Growing up as a transgender person in South Carolina, Ivy Gibson-Hill, 32, didn’t know anyone else who was trans, or have a place to go to meet other trans people.
In 2011, Gibson-Hill, who is nonbinary and uses they/them pronouns, founded the South Carolina-based nonprofit Gender Benders, an advocacy organization for trans people in the Southeastern U.S.
In 2013, the organization launched its first summer camp program for trans people of all ages to meet, connect and make friends.
The camp, which began with 20 people in the cramped basement of Gibson-Hill’s parents' house with a few borrowed air mattresses, has grown to an annual, four-day gathering at a campground in Georgia that serves hundreds trans people of all ages across the Southeast.
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“I’m the most grateful for the magic that they bring to the space,” Gibson-Hill said, adding that the space is empowering for trans people, who are used to having to deal with a world that isn’t catered to them.
“We get to take you away from all that, and bring you into this little bubble that is built by trans people, for trans people, for four days, and what happens when people feel safe to be vulnerable in that space is just magic,” Gibson-Hill explained.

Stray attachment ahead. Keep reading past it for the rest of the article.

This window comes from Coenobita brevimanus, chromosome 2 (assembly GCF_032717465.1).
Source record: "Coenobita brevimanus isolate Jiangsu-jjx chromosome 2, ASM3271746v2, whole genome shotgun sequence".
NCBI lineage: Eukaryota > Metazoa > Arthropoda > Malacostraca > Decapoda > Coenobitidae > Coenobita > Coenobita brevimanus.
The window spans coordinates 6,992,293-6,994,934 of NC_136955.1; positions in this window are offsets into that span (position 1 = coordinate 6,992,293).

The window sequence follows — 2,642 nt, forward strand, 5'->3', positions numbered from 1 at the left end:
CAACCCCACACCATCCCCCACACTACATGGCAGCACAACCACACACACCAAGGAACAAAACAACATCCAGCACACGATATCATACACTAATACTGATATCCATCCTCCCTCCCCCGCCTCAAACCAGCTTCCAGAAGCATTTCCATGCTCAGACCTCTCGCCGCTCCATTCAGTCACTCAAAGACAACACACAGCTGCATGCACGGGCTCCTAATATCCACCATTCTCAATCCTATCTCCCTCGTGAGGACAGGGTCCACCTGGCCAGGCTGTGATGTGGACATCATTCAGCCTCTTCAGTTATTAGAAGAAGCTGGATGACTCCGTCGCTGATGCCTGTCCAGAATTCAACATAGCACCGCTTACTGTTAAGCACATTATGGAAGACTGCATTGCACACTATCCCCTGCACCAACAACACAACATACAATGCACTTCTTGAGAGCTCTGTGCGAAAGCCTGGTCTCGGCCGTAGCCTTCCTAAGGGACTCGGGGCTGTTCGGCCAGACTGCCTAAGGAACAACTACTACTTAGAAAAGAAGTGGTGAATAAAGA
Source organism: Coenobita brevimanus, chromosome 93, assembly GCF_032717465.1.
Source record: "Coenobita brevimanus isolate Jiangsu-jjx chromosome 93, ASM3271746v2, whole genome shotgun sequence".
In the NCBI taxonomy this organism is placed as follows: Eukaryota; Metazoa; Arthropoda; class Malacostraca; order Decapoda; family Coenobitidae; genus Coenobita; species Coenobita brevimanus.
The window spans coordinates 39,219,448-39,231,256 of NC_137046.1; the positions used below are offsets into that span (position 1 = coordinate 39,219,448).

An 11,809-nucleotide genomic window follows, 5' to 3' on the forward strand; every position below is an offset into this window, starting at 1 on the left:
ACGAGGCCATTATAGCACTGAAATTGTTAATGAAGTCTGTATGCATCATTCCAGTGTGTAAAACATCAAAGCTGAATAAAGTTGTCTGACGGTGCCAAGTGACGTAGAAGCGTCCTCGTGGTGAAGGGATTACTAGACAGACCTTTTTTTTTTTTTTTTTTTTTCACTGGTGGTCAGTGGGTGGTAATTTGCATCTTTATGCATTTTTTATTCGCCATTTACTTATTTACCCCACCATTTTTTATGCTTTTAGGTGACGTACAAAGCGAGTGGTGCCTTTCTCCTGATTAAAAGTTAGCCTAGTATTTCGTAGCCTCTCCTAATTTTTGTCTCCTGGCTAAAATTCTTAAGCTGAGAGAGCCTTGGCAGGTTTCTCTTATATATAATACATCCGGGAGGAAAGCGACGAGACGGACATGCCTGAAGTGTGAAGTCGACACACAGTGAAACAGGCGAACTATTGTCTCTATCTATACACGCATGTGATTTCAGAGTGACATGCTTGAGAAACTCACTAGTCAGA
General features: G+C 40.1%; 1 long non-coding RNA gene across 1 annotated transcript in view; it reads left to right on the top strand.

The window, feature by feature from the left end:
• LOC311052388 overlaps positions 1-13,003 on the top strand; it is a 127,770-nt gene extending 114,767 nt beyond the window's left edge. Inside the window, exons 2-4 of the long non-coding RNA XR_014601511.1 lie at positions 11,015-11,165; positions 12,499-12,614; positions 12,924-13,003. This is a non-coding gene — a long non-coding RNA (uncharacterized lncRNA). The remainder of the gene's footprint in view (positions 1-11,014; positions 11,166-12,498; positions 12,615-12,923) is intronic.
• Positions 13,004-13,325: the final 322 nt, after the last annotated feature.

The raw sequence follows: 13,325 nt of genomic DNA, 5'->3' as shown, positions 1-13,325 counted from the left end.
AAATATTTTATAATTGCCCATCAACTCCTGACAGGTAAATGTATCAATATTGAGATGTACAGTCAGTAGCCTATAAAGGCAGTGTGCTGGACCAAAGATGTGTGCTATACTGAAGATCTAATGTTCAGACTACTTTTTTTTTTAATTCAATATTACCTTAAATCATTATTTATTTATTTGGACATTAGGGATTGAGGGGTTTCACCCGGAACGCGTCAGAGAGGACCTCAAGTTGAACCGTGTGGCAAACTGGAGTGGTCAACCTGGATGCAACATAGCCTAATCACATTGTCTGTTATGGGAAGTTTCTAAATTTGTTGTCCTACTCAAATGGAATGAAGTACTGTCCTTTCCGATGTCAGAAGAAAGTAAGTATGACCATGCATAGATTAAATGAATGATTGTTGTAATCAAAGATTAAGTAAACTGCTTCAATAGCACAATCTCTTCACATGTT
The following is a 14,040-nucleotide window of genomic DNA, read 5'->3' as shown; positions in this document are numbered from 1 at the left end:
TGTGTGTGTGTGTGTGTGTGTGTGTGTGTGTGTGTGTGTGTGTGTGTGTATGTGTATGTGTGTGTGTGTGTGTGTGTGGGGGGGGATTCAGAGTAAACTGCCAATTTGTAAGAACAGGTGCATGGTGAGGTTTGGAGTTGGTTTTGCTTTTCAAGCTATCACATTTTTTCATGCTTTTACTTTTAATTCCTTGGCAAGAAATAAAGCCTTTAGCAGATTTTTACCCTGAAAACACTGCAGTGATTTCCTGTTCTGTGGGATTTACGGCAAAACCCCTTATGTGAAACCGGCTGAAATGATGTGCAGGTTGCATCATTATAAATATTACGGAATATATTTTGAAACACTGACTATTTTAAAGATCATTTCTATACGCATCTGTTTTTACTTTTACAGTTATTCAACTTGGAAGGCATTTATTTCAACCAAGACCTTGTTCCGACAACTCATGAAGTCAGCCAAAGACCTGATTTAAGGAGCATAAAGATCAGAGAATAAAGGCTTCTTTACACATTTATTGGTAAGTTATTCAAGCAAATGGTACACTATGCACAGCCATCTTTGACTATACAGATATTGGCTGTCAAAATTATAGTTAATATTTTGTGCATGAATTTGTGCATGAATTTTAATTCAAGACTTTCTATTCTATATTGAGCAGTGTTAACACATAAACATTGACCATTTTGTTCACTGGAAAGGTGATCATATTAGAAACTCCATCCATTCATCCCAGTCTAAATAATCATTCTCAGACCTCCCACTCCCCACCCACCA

Gibson-Hill is also the community health program director of the LGBTQ advocacy group Campaign for Southern Equality, where they’ve spent over a decade fighting for trans health care in the South.
Their advice to southern LGBTQ youth who want to make change in their communities is to “keep showing up.”
“I had to do this work for free for 10 or 15 years,” said Gibson-Hill, “but if this is where your heart is, you continue to show up, say ‘yes’ to the opportunities that come your way, bring your whole heart to the table, give it everything you got, and things will fall into place.”
"I would like to see us have a community that celebrates and looks up to people of all gender identities and expressions living in a movement and community that centers and celebrates people of color, particularly. My dream is that we see a South where every trans person and every gender nonconforming person has access to at least one medical provider who will treat them with dignity and respect in their town. A lot of the people we work with are driving hours to find a doctor who will treat them, taken a whole day off work, these are folks who don’t have access to reliable transportation. This is a huge barrier for something as basic as healthcare. So I would love to see that not be a part of the conversation when we talk about this in 25 years.”